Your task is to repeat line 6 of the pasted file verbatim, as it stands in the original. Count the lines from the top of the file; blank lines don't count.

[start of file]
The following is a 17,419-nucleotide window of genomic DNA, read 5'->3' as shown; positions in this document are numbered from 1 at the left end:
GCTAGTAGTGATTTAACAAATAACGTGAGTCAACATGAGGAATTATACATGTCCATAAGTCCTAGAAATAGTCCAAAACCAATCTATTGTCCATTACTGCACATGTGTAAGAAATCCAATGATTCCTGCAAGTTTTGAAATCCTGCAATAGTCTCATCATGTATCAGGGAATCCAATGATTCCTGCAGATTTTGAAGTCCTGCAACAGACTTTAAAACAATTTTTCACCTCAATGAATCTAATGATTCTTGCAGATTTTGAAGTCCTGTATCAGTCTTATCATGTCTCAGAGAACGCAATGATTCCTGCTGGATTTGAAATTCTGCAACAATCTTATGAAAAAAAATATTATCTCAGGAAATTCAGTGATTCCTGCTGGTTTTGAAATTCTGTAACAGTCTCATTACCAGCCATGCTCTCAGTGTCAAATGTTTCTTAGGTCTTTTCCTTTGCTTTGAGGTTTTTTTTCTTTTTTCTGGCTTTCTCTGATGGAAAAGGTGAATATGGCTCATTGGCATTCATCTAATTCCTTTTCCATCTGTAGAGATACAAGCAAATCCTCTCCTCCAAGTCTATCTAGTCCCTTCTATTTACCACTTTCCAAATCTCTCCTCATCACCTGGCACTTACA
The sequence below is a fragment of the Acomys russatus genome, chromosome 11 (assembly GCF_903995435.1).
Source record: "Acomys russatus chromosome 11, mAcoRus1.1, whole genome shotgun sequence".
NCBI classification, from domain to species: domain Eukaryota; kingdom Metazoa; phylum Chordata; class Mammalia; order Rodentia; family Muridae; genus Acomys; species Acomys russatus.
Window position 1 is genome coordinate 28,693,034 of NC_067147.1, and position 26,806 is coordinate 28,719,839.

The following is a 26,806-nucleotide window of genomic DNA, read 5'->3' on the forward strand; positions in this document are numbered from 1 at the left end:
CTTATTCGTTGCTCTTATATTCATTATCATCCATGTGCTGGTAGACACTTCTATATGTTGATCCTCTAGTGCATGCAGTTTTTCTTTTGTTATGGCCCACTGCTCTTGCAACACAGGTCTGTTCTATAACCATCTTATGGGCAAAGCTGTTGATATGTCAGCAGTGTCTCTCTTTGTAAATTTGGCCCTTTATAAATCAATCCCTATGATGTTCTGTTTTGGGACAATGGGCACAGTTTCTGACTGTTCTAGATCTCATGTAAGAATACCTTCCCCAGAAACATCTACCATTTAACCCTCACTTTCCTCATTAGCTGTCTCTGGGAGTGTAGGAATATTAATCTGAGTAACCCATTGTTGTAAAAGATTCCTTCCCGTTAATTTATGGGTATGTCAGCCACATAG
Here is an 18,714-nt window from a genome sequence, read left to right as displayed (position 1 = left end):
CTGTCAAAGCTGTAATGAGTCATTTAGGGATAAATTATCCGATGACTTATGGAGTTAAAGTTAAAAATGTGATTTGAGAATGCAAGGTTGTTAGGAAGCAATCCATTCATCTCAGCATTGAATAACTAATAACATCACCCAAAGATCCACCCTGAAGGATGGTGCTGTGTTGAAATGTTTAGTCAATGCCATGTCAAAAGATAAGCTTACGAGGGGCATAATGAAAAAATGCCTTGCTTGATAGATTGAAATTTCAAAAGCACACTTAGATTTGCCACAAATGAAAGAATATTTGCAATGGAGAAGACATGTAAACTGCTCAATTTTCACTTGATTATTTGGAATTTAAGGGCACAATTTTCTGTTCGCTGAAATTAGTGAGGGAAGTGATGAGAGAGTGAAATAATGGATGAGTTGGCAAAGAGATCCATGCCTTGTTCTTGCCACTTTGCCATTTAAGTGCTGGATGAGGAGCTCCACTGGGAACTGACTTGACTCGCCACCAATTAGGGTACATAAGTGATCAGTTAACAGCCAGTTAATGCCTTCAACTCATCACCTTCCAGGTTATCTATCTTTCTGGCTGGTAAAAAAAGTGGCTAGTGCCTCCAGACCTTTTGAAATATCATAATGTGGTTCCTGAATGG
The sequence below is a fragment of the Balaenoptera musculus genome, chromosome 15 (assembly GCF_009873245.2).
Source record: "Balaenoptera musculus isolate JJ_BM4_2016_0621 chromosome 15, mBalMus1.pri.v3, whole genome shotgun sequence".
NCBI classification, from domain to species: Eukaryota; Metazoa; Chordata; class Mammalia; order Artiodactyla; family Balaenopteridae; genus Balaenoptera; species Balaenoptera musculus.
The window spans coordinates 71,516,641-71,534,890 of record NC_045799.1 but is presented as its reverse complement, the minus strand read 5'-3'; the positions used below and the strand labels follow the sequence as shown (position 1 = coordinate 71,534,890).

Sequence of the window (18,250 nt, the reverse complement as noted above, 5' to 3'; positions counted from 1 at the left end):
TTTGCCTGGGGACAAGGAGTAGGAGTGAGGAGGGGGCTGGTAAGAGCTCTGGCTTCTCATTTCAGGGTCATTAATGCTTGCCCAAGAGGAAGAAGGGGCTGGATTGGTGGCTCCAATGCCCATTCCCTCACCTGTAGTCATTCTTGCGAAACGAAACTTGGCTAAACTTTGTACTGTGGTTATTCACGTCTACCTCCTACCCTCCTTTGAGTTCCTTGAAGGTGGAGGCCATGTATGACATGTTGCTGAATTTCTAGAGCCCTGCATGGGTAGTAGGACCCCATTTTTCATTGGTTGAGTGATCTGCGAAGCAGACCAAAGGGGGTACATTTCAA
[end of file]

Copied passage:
Window position 1 is genome coordinate 28,693,034 of NC_067147.1, and position 26,806 is coordinate 28,719,839.